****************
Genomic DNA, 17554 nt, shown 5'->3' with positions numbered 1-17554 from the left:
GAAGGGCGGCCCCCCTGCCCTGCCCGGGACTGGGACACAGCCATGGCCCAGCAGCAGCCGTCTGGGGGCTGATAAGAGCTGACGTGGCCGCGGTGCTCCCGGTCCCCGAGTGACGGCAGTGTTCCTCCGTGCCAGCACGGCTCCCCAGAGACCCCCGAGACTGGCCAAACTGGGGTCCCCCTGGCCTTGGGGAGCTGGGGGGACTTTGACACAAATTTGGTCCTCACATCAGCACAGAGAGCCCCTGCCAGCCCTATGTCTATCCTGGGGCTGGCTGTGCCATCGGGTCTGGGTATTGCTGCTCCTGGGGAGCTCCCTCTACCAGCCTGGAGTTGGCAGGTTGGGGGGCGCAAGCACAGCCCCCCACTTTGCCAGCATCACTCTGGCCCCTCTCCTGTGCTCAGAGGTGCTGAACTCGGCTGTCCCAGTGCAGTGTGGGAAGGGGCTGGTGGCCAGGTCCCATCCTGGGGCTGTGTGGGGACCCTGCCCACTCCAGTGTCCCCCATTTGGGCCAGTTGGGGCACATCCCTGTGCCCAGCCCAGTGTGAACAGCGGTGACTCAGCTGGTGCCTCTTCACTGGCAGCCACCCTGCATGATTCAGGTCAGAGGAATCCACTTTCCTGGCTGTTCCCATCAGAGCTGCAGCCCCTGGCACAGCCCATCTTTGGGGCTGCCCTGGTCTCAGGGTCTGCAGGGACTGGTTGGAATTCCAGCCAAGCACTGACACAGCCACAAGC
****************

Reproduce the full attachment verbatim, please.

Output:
Genomic DNA, 17554 nt, shown 5'->3' with positions numbered 1-17554 from the left:
GAAGGGCGGCCCCCCTGCCCTGCCCGGGACTGGGACACAGCCATGGCCCAGCAGCAGCCGTCTGGGGGCTGATAAGAGCTGACGTGGCCGCGGTGCTCCCGGTCCCCGAGTGACGGCAGTGTTCCTCCGTGCCAGCACGGCTCCCCAGAGACCCCCGAGACTGGCCAAACTGGGGTCCCCCTGGCCTTGGGGAGCTGGGGGGACTTTGACACAAATTTGGTCCTCACATCAGCACAGAGAGCCCCTGCCAGCCCTATGTCTATCCTGGGGCTGGCTGTGCCATCGGGTCTGGGTATTGCTGCTCCTGGGGAGCTCCCTCTACCAGCCTGGAGTTGGCAGGTTGGGGGGCGCAAGCACAGCCCCCCACTTTGCCAGCATCACTCTGGCCCCTCTCCTGTGCTCAGAGGTGCTGAACTCGGCTGTCCCAGTGCAGTGTGGGAAGGGGCTGGTGGCCAGGTCCCATCCTGGGGCTGTGTGGGGACCCTGCCCACTCCAGTGTCCCCCATTTGGGCCAGTTGGGGCACATCCCTGTGCCCAGCCCAGTGTGAACAGCGGTGACTCAGCTGGTGCCTCTTCACTGGCAGCCACCCTGCATGATTCAGGTCAGAGGAATCCACTTTCCTGGCTGTTCCCATCAGAGCTGCAGCCCCTGGCACAGCCCATCTTTGGGGCTGCCCTGGTCTCAGGGTCTGCAGGGACTGGTTGGAATTCCAGCCAAGCACTGACACAGCCACAAGC